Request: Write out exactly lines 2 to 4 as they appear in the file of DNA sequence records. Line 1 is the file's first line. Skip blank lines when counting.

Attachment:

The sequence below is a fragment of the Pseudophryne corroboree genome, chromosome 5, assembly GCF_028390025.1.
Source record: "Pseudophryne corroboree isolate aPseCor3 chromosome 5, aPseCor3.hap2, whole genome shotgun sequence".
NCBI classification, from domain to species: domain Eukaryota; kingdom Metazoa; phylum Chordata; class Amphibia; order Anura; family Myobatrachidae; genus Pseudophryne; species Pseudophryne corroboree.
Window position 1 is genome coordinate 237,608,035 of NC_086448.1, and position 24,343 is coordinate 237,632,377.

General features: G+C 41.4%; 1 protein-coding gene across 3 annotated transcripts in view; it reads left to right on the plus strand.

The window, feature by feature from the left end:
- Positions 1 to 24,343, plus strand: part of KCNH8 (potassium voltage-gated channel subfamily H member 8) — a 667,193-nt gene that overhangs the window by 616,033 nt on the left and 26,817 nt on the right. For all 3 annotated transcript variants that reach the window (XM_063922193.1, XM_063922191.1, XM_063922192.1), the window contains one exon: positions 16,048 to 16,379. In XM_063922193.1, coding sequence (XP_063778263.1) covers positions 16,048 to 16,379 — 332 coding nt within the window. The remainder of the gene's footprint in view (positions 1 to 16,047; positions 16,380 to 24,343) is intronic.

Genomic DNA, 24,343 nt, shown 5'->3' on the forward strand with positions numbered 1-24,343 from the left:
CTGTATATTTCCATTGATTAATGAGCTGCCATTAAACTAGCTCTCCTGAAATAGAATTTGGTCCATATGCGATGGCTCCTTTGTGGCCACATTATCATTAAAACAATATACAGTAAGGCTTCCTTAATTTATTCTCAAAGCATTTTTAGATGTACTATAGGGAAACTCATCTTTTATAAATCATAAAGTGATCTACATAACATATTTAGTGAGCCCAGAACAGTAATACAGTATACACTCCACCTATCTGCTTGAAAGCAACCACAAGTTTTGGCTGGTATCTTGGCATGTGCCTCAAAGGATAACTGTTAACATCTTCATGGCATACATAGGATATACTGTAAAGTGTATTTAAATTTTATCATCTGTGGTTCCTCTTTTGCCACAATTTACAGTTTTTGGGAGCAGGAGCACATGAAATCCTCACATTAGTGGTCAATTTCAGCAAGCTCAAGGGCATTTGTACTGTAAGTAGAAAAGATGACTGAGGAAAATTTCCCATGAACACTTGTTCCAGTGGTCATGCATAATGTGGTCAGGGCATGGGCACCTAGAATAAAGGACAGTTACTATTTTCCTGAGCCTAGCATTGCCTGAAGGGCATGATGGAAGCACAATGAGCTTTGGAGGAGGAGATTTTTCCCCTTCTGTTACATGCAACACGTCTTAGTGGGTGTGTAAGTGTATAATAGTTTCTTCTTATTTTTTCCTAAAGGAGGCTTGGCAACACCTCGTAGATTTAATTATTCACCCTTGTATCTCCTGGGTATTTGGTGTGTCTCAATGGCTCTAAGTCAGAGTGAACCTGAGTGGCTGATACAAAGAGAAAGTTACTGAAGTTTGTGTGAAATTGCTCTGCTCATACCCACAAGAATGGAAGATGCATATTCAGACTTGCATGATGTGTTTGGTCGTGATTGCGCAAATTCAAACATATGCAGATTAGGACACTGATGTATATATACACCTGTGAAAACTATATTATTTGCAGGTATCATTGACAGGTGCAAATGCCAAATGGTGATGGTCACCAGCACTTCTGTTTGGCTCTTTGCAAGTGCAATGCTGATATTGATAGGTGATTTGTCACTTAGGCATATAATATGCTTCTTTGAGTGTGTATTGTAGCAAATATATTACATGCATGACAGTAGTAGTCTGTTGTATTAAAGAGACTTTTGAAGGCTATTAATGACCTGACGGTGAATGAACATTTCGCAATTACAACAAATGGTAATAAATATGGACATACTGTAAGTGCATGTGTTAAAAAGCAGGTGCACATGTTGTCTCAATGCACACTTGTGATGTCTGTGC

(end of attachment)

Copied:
Source record: "Pseudophryne corroboree isolate aPseCor3 chromosome 5, aPseCor3.hap2, whole genome shotgun sequence".
NCBI classification, from domain to species: domain Eukaryota; kingdom Metazoa; phylum Chordata; class Amphibia; order Anura; family Myobatrachidae; genus Pseudophryne; species Pseudophryne corroboree.
Window position 1 is genome coordinate 237,608,035 of NC_086448.1, and position 24,343 is coordinate 237,632,377.